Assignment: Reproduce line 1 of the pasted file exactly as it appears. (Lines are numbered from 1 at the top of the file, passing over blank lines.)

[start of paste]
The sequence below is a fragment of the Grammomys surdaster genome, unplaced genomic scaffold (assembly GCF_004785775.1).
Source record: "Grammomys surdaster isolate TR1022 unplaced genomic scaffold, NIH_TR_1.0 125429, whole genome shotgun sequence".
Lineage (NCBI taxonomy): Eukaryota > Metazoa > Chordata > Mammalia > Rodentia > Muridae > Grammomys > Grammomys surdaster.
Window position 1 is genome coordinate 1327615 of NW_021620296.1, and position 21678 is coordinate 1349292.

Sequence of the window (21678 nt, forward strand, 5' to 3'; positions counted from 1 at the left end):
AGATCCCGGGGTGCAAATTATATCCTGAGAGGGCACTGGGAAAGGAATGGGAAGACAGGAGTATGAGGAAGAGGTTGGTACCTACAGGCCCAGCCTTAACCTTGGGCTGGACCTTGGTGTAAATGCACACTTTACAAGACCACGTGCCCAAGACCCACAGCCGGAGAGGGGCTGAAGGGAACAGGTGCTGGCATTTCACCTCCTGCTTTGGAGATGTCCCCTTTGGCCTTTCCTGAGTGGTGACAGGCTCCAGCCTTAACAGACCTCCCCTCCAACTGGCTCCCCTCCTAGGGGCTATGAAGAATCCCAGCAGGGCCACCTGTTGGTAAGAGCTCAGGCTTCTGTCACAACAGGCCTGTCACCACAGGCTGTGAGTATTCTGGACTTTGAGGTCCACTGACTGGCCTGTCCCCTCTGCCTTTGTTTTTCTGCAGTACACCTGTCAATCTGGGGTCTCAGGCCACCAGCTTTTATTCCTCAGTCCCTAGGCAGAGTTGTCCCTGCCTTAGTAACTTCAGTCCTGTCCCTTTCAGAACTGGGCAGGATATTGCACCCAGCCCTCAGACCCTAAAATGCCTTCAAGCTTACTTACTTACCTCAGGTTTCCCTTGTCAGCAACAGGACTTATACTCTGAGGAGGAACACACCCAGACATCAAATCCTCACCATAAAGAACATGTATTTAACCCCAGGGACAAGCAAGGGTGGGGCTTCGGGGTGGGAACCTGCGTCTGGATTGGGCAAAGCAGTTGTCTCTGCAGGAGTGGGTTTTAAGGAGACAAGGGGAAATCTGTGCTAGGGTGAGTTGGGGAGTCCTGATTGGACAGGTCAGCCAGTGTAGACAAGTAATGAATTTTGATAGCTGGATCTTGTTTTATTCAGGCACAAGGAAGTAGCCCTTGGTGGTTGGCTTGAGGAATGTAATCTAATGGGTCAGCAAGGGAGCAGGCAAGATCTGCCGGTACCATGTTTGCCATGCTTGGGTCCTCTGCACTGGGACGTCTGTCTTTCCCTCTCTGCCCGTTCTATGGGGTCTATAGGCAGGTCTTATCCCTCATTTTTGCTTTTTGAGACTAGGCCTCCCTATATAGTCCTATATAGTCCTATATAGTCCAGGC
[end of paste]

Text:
The sequence below is a fragment of the Grammomys surdaster genome, unplaced genomic scaffold (assembly GCF_004785775.1).